For example, they note that questions about sexual orientation and gender identity have been removed from a draft of a national survey used to determine what services older Americans need.

"When a population can point to data showing it needs specific, targeted services and programs, they're more likely to receive funding to fund those programs and services," Greensmith adds.

Greensmith also adds that this data will be crucial as more LGBT adults reach retirement age.

Tuesday, May 9, 2017

Bill Would Close Exemptions in PA Smoke-Free Law

Andrea Sears, Public News Service

The 2008 Clean Indoor Air Act allows smoking in some bars and restaurants, private clubs and casinos. (DucDigital/Flickr)
The 2008 Clean Indoor Air Act allows smoking in some bars and restaurants, private clubs and casinos. (DucDigital/Flickr)
HARRISBURG, Pa. – A bill has been introduced to eliminate exemptions in Pennsylvania's Clean Indoor Air Law.

Tobacco is the leading cause of preventable death nationwide, and every year secondhand smoke kills about 42,000 non-smokers nationally. Pennsylvania spends more than $6.3 billion annually on smoking-related healthcare costs.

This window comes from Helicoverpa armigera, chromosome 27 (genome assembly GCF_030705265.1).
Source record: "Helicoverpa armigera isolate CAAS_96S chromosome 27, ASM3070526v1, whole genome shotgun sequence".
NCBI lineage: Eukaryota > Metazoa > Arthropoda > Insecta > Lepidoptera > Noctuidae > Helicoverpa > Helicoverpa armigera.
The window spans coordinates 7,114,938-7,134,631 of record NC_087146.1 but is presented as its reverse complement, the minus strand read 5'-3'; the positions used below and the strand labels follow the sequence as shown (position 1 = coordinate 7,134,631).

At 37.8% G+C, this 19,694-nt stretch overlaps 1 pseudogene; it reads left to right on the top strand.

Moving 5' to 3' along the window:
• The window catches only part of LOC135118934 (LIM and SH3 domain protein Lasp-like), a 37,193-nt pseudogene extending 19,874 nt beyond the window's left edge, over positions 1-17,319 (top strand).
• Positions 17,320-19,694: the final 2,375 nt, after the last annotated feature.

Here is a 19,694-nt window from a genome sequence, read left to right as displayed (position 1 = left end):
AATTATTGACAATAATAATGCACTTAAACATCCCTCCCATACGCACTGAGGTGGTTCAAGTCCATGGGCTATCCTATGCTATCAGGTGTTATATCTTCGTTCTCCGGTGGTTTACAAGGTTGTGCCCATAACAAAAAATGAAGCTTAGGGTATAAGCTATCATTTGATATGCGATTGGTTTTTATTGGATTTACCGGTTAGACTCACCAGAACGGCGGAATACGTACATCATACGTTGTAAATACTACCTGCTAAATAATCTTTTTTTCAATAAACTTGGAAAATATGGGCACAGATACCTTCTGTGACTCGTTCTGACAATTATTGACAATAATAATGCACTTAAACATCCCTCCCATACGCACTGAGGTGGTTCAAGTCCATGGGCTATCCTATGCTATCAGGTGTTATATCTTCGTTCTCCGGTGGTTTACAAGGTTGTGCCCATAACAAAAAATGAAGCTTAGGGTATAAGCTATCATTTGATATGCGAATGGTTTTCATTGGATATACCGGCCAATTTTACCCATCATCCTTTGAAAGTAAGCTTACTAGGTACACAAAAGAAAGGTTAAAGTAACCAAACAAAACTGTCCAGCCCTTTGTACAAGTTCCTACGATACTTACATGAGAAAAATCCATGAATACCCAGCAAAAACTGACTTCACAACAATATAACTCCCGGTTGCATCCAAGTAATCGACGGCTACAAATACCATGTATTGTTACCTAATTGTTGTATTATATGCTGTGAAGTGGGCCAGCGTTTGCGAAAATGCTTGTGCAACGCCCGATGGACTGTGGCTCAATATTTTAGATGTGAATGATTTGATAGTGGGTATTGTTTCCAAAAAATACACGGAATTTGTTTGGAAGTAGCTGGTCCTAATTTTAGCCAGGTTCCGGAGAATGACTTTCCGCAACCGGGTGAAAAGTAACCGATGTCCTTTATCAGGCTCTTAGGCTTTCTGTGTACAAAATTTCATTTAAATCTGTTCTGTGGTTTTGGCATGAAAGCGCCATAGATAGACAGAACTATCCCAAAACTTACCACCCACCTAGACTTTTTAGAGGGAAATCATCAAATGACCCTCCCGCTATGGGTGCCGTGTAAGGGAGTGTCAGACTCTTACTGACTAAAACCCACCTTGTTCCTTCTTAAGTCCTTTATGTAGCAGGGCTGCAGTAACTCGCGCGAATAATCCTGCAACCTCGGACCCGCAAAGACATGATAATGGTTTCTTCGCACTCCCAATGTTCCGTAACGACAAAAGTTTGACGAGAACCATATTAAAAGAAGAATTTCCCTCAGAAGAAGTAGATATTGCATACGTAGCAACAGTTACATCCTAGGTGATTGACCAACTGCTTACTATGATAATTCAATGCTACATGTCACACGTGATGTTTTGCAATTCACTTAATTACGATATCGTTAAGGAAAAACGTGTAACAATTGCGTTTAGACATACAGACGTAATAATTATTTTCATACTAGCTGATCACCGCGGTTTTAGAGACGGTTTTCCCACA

While the 2008 law created smoke-free environments to protect some workers and others from the dangers of secondhand smoke, according to Brad Cary, the coalition manager for the Breathe Free Pennsylvania Coalition, the law also allowed many exceptions to the indoor smoking ban.

"In 2008, I guess you could say, they picked winners and losers in the bill so the remaining exemptions, the big ones, are the remaining bars and restaurants that allow smoking, private clubs and casinos," he explains.

House Bill 1309 would end many of the existing exemptions, extend the law to include e-cigarettes and allow local governments to pass even stronger ordinances.